In my life, I’ve been called a disgusting Jew, a dirty Arab, an Iranian traitor, a selfish Zionist. Love is a funny thing. None of these sticks and stones have diminished my great pride in being #Jewish
, or #Iranian
, or #American
, or a member of the human race. I love the mongrel that I am- so thank you for the reminder.
I have been called so many things throughout my life, and I am so happy that I just do not care what people think. We live in a world of labels, and I have been called Jews, Russian, and then every dark haired nationality you can imagine.
Nowadays everyone loves to talk about who is indigenous, and unfortunately where in some cases it is obvious, in others there are misconceptions and misinformation. Honestly, we are all human, but we are all made of of various pieces from all over the world. What is pure anything anyway? In our modern times, we can only move forward, of course respect what was, but appreciate what is and hopefully figure out together how to proceed.
One of my good friends just went to Israel for a family wedding. Her husband is saying special blessings for my grandmother that recently passed away at 101 years old. My soul jumped for joy when she told me he will be saying the Kaddish in Israel, I cannot explain my connection in words. The Jewish soul is connected to Israel, it is our history, our ancestors, and where we feel 100% at home.
Read up on your history, talk to Jewish people, and you will see how over 3000 years ago Israel was our home. The Babylonians, Romans, and Ottoman empires threw us all over the world, but interestingly enough, when the Arab and Muslim countries threw the Jews out, Israel happily welcomed and integrated then into their new home.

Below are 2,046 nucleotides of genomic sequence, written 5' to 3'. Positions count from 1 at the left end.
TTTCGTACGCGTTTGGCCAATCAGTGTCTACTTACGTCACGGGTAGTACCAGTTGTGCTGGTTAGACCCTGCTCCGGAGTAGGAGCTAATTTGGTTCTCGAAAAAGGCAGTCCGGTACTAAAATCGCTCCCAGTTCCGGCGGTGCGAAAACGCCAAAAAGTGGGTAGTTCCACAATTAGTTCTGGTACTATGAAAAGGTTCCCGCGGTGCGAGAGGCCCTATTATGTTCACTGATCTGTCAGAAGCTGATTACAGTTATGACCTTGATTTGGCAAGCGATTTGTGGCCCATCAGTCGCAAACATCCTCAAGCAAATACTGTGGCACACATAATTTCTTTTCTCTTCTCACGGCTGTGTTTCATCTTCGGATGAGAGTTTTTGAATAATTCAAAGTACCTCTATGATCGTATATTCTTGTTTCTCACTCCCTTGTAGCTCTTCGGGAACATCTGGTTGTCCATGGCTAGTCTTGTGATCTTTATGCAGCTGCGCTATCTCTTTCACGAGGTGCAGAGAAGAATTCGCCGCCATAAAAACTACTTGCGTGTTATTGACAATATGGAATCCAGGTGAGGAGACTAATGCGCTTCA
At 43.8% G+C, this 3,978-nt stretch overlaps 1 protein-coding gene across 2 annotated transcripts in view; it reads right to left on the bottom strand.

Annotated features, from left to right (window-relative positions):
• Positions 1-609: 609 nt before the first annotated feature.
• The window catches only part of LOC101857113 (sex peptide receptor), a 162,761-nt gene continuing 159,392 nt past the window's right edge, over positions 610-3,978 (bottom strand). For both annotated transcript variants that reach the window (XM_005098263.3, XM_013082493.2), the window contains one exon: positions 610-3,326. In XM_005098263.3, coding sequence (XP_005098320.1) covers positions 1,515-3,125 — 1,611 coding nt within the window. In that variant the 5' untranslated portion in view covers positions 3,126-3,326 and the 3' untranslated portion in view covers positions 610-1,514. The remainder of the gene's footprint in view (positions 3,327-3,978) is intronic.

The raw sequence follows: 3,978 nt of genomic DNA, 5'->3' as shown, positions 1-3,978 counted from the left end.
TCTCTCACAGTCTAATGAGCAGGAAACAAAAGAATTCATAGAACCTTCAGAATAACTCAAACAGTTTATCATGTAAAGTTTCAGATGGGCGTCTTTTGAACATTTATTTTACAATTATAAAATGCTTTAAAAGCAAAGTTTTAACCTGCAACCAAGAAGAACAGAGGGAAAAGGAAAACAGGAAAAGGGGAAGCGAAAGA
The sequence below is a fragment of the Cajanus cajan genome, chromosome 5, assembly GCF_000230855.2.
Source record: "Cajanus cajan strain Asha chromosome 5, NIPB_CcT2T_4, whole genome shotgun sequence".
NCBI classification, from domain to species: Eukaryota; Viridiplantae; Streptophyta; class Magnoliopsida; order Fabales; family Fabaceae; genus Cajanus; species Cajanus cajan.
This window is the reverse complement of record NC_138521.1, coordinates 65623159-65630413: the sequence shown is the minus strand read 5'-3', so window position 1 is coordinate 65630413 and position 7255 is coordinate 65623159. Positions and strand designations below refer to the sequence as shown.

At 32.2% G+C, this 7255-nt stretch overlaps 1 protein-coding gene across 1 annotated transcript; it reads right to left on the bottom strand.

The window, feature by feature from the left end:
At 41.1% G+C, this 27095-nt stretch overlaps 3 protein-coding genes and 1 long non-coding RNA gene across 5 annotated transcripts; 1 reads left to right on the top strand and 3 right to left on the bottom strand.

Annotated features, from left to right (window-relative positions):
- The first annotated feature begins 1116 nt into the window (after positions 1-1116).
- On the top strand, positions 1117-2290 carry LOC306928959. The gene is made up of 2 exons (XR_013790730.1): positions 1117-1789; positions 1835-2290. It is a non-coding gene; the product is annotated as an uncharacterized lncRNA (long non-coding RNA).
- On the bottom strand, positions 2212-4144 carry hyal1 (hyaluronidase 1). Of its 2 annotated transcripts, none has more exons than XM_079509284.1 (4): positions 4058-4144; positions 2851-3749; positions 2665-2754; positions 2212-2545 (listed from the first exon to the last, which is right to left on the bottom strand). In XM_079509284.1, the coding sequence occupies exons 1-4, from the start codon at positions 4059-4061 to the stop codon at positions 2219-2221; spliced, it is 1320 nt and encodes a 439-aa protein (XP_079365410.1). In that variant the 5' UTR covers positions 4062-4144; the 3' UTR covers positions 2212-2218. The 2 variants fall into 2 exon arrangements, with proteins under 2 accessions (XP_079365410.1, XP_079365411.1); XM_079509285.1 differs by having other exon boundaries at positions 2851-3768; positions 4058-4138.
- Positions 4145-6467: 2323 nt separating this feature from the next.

Below is a Lebanese Arab that I respect immensely, and love to hear his unapologetic, straight up perspective.
Nobody is just one thing,
From your Jewish, American, Russian, Mediterranean from my father’s side that is from the edges of Persian Empire near Turkey and Iran, Grozny, Chechnya and Latin by association of growing up in Miami,
I have trouble with the concept of “indigenous people”, especially when it is used to discredit another people. If you go far enough back, no people is indigenous, and if you go far enough in the future, no people exists. So being indigenous is always a matter of degree.
I find it extremely hypocritical of Arabs living in Europe or North America to be pontificating about Jews not being indigenous of the Middle East. Why do those guys feel they have the right to live in a place that their ancestors never inhabited but somehow Jews whose ancestors were forcibly removed from the Middle East have no right to go back!
It is also quite hypocritical of Jews (and, even worse, non-Jews) living in Europe or North America who pontificate about the indigenous status of Palestinians who have been living in the Middle East for generations.
Discussions of who is an “indigenous people” never lead anywhere and make everyone look like fools or bigots or both. I think that the focus has to be on accepting both peoples, the Jewish people and the Palestinian people, and supporting them in finding solutions.